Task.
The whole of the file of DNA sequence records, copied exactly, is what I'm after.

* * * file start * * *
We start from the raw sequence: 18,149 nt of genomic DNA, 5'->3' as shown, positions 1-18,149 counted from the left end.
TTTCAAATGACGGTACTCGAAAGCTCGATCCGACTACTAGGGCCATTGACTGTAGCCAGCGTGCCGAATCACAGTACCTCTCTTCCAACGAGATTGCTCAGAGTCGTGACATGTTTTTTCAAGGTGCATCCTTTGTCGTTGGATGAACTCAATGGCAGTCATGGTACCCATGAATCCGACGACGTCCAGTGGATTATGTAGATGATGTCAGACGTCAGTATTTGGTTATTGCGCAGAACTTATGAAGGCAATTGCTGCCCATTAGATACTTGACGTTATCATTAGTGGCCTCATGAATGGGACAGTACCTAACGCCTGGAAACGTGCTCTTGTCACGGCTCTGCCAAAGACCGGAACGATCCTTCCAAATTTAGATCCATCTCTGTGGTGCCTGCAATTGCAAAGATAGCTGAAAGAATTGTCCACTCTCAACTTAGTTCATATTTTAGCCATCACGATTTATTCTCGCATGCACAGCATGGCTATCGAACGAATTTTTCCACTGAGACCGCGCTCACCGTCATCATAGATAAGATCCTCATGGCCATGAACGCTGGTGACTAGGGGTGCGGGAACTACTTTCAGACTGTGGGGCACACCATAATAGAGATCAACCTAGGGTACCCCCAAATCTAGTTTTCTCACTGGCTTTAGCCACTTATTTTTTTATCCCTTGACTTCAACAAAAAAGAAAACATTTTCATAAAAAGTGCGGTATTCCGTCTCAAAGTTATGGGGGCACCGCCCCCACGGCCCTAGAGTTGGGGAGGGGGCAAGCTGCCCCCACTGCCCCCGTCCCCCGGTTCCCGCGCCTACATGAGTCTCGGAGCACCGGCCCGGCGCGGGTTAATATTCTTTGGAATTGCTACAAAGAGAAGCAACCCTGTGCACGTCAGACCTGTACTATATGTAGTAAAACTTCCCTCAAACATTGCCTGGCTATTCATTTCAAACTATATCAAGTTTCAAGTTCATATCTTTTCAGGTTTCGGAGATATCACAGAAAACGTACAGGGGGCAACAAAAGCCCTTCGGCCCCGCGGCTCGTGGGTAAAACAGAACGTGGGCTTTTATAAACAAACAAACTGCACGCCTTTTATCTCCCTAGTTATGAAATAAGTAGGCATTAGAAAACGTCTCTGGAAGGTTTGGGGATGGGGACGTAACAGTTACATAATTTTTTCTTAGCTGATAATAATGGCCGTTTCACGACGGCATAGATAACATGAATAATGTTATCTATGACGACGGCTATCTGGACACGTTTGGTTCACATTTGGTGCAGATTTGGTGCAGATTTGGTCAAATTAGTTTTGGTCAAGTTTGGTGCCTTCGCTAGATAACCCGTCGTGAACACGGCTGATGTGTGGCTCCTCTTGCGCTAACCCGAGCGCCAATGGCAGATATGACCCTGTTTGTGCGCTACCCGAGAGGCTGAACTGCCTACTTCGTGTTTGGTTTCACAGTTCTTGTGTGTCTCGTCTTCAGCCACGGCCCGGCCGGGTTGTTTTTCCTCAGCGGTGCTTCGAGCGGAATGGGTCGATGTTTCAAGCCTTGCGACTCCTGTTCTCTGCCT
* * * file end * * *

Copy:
We start from the raw sequence: 18,149 nt of genomic DNA, 5'->3' as shown, positions 1-18,149 counted from the left end.
TTTCAAATGACGGTACTCGAAAGCTCGATCCGACTACTAGGGCCATTGACTGTAGCCAGCGTGCCGAATCACAGTACCTCTCTTCCAACGAGATTGCTCAGAGTCGTGACATGTTTTTTCAAGGTGCATCCTTTGTCGTTGGATGAACTCAATGGCAGTCATGGTACCCATGAATCCGACGACGTCCAGTGGATTATGTAGATGATGTCAGACGTCAGTATTTGGTTATTGCGCAGAACTTATGAAGGCAATTGCTGCCCATTAGATACTTGACGTTATCATTAGTGGCCTCATGAATGGGACAGTACCTAACGCCTGGAAACGTGCTCTTGTCACGGCTCTGCCAAAGACCGGAACGATCCTTCCAAATTTAGATCCATCTCTGTGGTGCCTGCAATTGCAAAGATAGCTGAAAGAATTGTCCACTCTCAACTTAGTTCATATTTTAGCCATCACGATTTATTCTCGCATGCACAGCATGGCTATCGAACGAATTTTTCCACTGAGACCGCGCTCACCGTCATCATAGATAAGATCCTCATGGCCATGAACGCTGGTGACTAGGGGTGCGGGAACTACTTTCAGACTGTGGGGCACACCATAATAGAGATCAACCTAGGGTACCCCCAAATCTAGTTTTCTCACTGGCTTTAGCCACTTATTTTTTTATCCCTTGACTTCAACAAAAAAGAAAACATTTTCATAAAAAGTGCGGTATTCCGTCTCAAAGTTATGGGGGCACCGCCCCCACGGCCCTAGAGTTGGGGAGGGGGCAAGCTGCCCCCACTGCCCCCGTCCCCCGGTTCCCGCGCCTACATGAGTCTCGGAGCACCGGCCCGGCGCGGGTTAATATTCTTTGGAATTGCTACAAAGAGAAGCAACCCTGTGCACGTCAGACCTGTACTATATGTAGTAAAACTTCCCTCAAACATTGCCTGGCTATTCATTTCAAACTATATCAAGTTTCAAGTTCATATCTTTTCAGGTTTCGGAGATATCACAGAAAACGTACAGGGGGCAACAAAAGCCCTTCGGCCCCGCGGCTCGTGGGTAAAACAGAACGTGGGCTTTTATAAACAAACAAACTGCACGCCTTTTATCTCCCTAGTTATGAAATAAGTAGGCATTAGAAAACGTCTCTGGAAGGTTTGGGGATGGGGACGTAACAGTTACATAATTTTTTCTTAGCTGATAATAATGGCCGTTTCACGACGGCATAGATAACATGAATAATGTTATCTATGACGACGGCTATCTGGACACGTTTGGTTCACATTTGGTGCAGATTTGGTGCAGATTTGGTCAAATTAGTTTTGGTCAAGTTTGGTGCCTTCGCTAGATAACCCGTCGTGAACACGGCTGATGTGTGGCTCCTCTTGCGCTAACCCGAGCGCCAATGGCAGATATGACCCTGTTTGTGCGCTACCCGAGAGGCTGAACTGCCTACTTCGTGTTTGGTTTCACAGTTCTTGTGTGTCTCGTCTTCAGCCACGGCCCGGCCGGGTTGTTTTTCCTCAGCGGTGCTTCGAGCGGAATGGGTCGATGTTTCAAGCCTTGCGACTCCTGTTCTCTGCCT